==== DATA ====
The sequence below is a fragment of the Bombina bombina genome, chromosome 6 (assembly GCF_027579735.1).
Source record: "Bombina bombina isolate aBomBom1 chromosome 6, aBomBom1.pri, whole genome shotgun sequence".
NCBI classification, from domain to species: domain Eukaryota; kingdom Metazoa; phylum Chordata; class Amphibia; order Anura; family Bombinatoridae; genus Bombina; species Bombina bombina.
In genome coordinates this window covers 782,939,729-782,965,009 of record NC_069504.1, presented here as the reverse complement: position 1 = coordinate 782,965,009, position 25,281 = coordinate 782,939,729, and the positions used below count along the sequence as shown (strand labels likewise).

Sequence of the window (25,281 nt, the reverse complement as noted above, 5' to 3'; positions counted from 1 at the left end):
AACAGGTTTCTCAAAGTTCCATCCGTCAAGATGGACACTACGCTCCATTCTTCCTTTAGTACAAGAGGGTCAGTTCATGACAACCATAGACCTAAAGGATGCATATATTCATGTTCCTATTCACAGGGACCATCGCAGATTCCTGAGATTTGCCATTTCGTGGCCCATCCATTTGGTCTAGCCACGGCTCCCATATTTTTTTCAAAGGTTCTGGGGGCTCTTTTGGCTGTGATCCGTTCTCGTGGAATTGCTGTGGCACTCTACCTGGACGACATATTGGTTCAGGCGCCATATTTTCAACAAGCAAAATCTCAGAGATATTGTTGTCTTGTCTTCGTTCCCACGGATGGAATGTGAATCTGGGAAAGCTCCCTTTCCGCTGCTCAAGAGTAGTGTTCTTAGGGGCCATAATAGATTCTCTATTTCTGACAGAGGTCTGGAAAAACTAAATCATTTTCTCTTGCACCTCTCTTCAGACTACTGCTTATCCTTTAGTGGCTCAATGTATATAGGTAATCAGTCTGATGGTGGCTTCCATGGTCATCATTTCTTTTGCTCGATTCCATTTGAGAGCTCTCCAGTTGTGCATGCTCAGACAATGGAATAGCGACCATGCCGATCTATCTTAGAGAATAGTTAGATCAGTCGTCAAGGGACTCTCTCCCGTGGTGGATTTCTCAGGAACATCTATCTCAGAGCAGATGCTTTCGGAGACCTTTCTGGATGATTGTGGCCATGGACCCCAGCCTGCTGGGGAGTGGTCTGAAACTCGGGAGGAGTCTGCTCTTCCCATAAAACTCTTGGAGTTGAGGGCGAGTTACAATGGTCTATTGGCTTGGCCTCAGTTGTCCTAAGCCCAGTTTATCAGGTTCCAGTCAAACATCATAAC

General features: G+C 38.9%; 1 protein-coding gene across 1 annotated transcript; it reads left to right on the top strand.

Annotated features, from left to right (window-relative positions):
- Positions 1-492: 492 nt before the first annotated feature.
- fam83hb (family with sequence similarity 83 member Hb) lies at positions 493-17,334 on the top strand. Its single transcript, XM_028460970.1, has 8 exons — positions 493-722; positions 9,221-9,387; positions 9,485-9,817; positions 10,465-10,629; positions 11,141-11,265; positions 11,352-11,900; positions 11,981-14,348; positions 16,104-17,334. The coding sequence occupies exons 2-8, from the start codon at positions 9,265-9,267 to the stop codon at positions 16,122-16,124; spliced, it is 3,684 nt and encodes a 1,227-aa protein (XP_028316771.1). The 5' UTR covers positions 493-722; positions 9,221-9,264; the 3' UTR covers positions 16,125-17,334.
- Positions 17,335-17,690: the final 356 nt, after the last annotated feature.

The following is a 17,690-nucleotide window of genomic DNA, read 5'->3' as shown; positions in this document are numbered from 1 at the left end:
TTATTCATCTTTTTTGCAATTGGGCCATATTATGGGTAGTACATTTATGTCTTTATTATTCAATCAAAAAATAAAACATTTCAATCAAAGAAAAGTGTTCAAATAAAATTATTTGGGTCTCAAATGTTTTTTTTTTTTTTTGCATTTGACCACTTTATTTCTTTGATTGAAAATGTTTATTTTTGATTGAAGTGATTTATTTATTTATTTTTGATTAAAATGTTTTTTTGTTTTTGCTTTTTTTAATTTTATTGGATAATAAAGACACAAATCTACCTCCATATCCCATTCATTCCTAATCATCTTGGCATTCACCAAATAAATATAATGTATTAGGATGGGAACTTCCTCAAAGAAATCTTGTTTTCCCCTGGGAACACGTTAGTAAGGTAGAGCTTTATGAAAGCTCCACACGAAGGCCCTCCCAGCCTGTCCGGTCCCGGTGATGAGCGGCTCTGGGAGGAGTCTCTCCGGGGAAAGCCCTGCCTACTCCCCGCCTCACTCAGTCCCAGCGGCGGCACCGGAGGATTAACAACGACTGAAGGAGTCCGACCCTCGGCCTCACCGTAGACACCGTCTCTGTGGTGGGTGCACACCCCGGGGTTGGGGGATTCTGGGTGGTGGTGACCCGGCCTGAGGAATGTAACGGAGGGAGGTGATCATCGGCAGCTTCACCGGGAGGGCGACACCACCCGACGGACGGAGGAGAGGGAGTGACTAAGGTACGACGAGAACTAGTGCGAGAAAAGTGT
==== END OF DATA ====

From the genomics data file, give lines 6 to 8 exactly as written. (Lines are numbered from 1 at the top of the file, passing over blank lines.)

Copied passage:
AACAGGTTTCTCAAAGTTCCATCCGTCAAGATGGACACTACGCTCCATTCTTCCTTTAGTACAAGAGGGTCAGTTCATGACAACCATAGACCTAAAGGATGCATATATTCATGTTCCTATTCACAGGGACCATCGCAGATTCCTGAGATTTGCCATTTCGTGGCCCATCCATTTGGTCTAGCCACGGCTCCCATATTTTTTTCAAAGGTTCTGGGGGCTCTTTTGGCTGTGATCCGTTCTCGTGGAATTGCTGTGGCACTCTACCTGGACGACATATTGGTTCAGGCGCCATATTTTCAACAAGCAAAATCTCAGAGATATTGTTGTCTTGTCTTCGTTCCCACGGATGGAATGTGAATCTGGGAAAGCTCCCTTTCCGCTGCTCAAGAGTAGTGTTCTTAGGGGCCATAATAGATTCTCTATTTCTGACAGAGGTCTGGAAAAACTAAATCATTTTCTCTTGCACCTCTCTTCAGACTACTGCTTATCCTTTAGTGGCTCAATGTATATAGGTAATCAGTCTGATGGTGGCTTCCATGGTCATCATTTCTTTTGCTCGATTCCATTTGAGAGCTCTCCAGTTGTGCATGCTCAGACAATGGAATAGCGACCATGCCGATCTATCTTAGAGAATAGTTAGATCAGTCGTCAAGGGACTCTCTCCCGTGGTGGATTTCTCAGGAACATCTATCTCAGAGCAGATGCTTTCGGAGACCTTTCTGGATGATTGTGGCCATGGACCCCAGCCTGCTGGGGAGTGGTCTGAAACTCGGGAGGAGTCTGCTCTTCCCATAAAACTCTTGGAGTTGAGGGCGAGTTACAATGGTCTATTGGCTTGGCCTCAGTTGTCCTAAGCCCAGTTTATCAGGTTCCAGTCAAACATCATAAC

General features: G+C 38.9%; 1 protein-coding gene across 1 annotated transcript; it reads left to right on the top strand.

Annotated features, from left to right (window-relative positions):